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Pope Goes Co-Ed

  • Published
  • By Daniel Knickrehm
  • 43rd Airlift Wing, Base Historian
On July 13, 1943, Third Officer Florence C. Holt became the first Women's Army Auxiliary Corps member to arrive for duty at Pope Field. Other WAACs arrived shortly after and caused quite a stir on Pope. Just two weeks after Holt's arrival, the Pope Field Runway said: "House Warming Over, WAACs Ready for Varied Duties."

A photo in the Runway displays a temporary co-ed dining arrangement with the caption that the women were "shown eating with a group of the 92nd wolves...er...Soldiers." Although one article rather condescendingly claims the WAACs were a "cross section of the girls you've left behind" and still "the 'screwy little red-head' and 'snazzy blonde' you used to see on Main Street," the 869th WAAC commander, Lt. Adelaide M. Bruns, presented a different perspective. "The WAACS know what Army life is. We've been drilled, marched, KP-ed and work-detailed until we've griped as loudly as any of you."

Even though Lieutenant Bruns presented the WAACs as equals to men in the military, the reality of the situation in 1943 was to the contrary. A list of the duties the WAACs were assigned included clerical duties, technical jobs in the message center, weather detachment and photo lab as well as "keeping house at their quarters." There were stark differences between the assignments and benefits given to men and women in the military.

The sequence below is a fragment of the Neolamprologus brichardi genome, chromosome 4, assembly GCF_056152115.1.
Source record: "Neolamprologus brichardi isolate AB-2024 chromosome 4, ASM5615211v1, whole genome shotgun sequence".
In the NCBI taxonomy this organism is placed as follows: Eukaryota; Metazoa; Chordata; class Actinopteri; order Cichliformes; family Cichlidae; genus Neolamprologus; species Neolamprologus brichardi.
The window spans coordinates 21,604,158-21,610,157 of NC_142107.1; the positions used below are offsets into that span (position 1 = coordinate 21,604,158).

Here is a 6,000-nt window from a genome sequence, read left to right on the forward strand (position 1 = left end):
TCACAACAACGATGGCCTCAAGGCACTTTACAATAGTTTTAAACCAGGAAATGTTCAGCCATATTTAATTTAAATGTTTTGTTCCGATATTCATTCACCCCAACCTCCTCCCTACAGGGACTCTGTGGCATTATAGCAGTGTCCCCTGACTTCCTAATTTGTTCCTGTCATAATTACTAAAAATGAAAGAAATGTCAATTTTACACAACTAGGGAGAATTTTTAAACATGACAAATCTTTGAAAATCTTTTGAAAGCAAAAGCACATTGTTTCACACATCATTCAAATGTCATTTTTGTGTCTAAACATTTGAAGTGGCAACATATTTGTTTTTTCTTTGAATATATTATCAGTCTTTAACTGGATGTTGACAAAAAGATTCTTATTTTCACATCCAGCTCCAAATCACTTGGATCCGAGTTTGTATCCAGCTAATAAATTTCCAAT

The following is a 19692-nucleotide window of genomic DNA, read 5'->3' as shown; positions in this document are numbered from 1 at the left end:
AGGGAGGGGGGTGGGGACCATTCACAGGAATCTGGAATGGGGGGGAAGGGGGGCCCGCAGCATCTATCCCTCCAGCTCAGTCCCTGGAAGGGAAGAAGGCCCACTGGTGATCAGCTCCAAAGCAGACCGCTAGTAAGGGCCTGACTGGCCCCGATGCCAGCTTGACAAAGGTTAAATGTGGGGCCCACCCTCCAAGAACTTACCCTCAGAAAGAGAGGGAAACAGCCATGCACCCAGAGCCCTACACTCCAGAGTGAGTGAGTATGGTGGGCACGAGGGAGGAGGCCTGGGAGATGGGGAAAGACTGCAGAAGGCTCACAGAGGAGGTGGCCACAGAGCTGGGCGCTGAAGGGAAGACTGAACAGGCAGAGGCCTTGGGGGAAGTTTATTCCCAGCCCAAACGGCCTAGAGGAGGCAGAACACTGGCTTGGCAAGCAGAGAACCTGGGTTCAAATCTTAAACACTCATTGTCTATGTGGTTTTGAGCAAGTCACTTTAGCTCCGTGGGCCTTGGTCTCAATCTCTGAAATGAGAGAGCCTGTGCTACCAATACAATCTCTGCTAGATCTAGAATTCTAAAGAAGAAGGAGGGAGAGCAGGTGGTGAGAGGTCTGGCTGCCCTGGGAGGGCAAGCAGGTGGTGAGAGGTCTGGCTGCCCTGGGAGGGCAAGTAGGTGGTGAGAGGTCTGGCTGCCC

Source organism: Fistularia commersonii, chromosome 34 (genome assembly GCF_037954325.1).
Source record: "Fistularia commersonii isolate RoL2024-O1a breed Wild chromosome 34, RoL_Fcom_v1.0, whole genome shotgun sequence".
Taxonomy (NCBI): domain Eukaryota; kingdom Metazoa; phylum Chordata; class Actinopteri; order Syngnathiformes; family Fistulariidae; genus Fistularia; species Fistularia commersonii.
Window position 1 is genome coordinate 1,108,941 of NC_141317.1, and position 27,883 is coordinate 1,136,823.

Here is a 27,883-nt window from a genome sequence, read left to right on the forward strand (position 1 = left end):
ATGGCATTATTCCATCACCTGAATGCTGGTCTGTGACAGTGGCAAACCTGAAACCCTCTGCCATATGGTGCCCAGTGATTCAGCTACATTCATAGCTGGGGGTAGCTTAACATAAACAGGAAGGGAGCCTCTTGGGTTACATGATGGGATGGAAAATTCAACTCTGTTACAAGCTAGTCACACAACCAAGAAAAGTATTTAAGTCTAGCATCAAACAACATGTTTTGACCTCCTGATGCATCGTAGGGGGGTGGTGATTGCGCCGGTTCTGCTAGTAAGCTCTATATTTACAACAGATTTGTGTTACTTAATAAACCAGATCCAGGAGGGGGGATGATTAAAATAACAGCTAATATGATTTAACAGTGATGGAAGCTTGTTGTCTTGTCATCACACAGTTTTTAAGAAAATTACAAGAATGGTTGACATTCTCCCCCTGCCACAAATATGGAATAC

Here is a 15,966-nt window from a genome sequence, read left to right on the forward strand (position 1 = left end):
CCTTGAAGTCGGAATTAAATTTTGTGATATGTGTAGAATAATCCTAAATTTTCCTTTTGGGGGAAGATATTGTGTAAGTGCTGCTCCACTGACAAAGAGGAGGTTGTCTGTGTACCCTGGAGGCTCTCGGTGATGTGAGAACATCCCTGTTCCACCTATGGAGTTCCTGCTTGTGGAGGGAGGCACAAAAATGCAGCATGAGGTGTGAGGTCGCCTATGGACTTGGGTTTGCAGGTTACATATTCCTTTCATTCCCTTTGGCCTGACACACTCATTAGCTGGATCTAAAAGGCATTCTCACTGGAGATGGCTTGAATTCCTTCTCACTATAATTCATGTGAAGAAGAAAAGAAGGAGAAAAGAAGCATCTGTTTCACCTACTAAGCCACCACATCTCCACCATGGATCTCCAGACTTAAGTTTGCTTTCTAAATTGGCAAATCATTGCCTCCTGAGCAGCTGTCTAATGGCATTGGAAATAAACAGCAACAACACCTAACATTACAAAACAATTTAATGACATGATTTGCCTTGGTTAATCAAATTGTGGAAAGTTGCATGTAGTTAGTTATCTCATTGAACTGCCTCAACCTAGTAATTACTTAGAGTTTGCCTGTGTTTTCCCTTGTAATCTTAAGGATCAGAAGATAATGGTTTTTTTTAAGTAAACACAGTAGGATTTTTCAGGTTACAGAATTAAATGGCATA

The bill authorizing the formation of the WAACs was passed in May 1942. Between that date and the publishing of the Runway article referred to here, the WAACs had made great strides toward equality. "...The Corps has grown rapidly, gathering new jobs and bigger responsibilities, new posts and new prestige. By September 1943, the WAACs lost an "A" and became the Women's Army Corps. The removal of the "Auxiliary" designation from the organization reflected a growing level of both opportunity and responsibility for women in the military.

The Runway shows that, in 1943, Congress was more progressive than American society. At the same time Congress was beginning to level the playing field for women in the military, articles and cartoons in the Runway reflected a sexist viewpoint. One of the more palatable cartoons titled "Out of Bounds" shows two GI's talking about a WAAC who is speaking to a man in a football uniform. The caption reads: "Pope Field WAACS don't know much about football - she's asking the football captain to give a talk on the T-formation at their tea party."

Looking at Pope today, one can't help but notice that the struggles initiated by women like Lieutenant Bruns in 1943 have had a profound, positive and long-lasting effect on military culture